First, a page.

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By Chuck Booth (Lead Baseball Analyst/Website Owner): Follow @chuckbooth3024
Well, the umpires have definitely interjected themselves in the headlines yet again. Angel Hernandez blew the Adam Rosales HR call not only once, but twice last night.
Instant Replay was supposed to help umpires make correct calls, yet this guy (and 3 other umpires) couldn’t come up with the fact that they blew the call?
The MLB has to realize they are behind the technology curve of the other sports entities (NHL, NBA and NFL) when it comes to using video to help the referees.
Adam Rosales Blown Call:
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Wednesday April.3, 2013
By Lori Martini (Senior Reporter and Baseball Writer): Follow @LoriMartini
As an actor, especially being female it is very tough competition. There are fewer roles for women and more female actors than men. To make matters worse, nobody wants you when you get older, which makes our time frame as a working actor very slim if one is even lucky enough to be a successful working actor.
Some women turn to plastic surgery to try to obtain roles for parts that really should be played by 30 or 40 somethings, yet the casting notices dictate that you must look 20′s.
Not only are there these unrealistic roles, but lately I’ve been seeing more and more degrading roles out there for women such as being topless, OK with performing simulated sex acts – even as far to be OK with being peed or defecated on.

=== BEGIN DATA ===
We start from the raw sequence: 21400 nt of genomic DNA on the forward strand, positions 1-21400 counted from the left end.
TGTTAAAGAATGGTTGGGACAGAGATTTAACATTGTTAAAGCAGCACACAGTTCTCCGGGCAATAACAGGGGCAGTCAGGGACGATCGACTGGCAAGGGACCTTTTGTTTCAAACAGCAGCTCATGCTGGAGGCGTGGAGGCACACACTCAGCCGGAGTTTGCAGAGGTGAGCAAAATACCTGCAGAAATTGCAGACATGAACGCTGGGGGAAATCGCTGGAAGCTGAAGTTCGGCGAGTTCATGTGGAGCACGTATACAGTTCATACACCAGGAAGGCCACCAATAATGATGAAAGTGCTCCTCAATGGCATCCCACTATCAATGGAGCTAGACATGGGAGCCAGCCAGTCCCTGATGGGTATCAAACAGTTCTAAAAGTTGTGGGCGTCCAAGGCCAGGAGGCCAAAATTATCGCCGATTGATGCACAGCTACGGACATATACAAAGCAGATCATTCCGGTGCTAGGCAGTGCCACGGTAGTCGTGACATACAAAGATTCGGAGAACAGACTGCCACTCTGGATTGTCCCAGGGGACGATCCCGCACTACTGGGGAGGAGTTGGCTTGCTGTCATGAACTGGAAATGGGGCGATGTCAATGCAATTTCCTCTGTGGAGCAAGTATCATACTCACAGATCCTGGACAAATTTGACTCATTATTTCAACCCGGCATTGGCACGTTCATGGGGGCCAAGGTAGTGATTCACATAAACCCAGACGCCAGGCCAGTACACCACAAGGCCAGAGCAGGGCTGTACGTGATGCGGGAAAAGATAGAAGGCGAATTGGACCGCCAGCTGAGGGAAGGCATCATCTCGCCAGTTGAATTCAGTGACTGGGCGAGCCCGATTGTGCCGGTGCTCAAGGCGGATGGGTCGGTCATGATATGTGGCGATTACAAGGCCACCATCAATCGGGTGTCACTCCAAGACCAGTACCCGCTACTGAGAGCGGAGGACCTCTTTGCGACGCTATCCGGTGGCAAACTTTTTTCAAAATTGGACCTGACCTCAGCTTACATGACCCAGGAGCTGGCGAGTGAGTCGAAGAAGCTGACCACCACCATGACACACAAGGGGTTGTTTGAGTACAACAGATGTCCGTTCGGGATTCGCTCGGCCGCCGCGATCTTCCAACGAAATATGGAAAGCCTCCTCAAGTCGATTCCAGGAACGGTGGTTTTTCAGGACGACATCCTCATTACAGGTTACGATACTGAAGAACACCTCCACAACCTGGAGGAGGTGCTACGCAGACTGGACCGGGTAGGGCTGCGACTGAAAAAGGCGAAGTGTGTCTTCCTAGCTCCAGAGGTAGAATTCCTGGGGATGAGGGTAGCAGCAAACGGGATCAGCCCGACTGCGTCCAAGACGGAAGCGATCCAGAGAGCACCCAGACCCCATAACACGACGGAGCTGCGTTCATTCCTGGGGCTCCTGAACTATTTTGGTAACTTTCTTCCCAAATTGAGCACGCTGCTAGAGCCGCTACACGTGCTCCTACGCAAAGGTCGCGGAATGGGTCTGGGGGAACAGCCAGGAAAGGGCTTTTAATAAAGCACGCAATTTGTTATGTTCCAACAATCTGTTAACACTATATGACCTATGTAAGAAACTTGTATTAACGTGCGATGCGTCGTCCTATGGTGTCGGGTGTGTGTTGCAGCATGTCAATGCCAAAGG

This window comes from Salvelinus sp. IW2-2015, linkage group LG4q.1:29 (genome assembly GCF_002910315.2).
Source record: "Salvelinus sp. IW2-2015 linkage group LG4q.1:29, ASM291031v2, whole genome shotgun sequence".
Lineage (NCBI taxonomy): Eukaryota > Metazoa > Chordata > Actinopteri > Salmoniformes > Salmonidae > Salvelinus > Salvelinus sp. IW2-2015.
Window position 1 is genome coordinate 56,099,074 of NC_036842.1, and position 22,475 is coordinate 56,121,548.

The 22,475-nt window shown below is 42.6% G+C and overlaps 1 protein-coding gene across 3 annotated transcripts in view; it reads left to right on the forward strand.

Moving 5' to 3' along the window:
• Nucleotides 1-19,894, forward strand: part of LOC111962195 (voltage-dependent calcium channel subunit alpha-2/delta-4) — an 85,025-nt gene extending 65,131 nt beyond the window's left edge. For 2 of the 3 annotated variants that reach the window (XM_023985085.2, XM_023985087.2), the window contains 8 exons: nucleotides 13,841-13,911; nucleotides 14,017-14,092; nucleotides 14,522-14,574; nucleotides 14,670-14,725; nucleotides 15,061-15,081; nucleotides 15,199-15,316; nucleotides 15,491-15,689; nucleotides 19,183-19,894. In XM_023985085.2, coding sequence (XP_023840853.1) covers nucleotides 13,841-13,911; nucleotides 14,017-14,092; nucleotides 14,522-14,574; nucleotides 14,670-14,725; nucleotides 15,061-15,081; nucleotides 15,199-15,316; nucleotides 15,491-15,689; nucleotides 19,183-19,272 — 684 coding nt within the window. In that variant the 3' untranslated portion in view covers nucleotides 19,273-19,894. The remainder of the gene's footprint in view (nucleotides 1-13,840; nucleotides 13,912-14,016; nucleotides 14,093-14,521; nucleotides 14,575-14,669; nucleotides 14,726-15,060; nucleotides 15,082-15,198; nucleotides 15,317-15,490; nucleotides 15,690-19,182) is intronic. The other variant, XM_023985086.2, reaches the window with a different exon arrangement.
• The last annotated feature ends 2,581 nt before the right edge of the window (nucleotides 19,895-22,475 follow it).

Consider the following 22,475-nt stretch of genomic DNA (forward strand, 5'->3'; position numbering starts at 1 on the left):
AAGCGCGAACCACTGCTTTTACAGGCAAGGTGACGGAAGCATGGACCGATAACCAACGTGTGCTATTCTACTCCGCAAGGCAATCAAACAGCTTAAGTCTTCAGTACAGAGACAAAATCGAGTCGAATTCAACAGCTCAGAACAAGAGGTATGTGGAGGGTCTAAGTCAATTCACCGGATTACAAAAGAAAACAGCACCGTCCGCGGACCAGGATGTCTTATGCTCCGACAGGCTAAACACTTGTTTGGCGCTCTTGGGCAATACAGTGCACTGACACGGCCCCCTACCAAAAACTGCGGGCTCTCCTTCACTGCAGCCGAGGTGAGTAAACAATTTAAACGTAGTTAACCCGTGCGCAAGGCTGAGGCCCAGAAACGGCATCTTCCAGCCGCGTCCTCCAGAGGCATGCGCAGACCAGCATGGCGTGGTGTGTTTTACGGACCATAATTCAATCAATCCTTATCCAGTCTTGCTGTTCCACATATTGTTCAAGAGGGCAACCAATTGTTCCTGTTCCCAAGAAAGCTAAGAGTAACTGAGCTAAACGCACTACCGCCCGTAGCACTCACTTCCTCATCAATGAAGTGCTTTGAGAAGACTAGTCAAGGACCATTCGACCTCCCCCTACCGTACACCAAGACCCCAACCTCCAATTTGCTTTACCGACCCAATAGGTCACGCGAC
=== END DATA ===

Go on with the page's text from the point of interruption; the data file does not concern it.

Seriously, how much more are they going to push the envelope, yet not expect men to do the same?
Alex Rodriguez Admits To Steroid Use:
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By Robert Whitmer (MLB Reports Writer): Follow @rwhitmer
We have reached a crossroads in the game of baseball.
There is a poem by Robert Frost that goes as follows, ” Two roads diverged in a yellow wood, and sorry I could not travel both and be one traveler, long I stood and looked down one as far as I could to where it bent in the undergrowth; Then took the other, as just as fair, and having perhaps the better claim because it was grassy and wanted wear, though as for that the passing there had worn them really about the same, And both that morning equally lay In leaves no step had trodden black.
Oh, I marked the first for another day! Yet knowing how way leads on to way I doubted if I should ever come back. I shall be telling this with a sigh somewhere ages and ages hence: Two roads diverged in a wood, and I, I took the one less traveled by, and that has made all the difference.”
Should there be a Salary Cap in the MLB?:
Chuck Booth (Lead Baseball Writer/Website Owner): Follow @chuckbooth3024
I wrote an article about 6 months ago that investigated a solution to a Payroll/Geographical Alignment that the MLB should consider in going forward for the next CBA discussions in 2016 here. Let’s be real and this will never happen. The idea of running any drastic re-alignment is probably too much for the folks at MLB to fathom. However, there is a growing trend that is starting to rear its ugly head in MLB Baseball. It is the bigger market teams really starting to throw down some serious dollars, while the lesser revenue teams can’t keep up with same kind of salary influx. Of course I have fought this fight on Twitter, Facebook and any other social media platform I have found. Sooner or later these big salaried teams will reel off a bunch of World Series Titles amongst themselves and it will leave the MLB having as much competitive balance as the NBA. Read the rest of this entry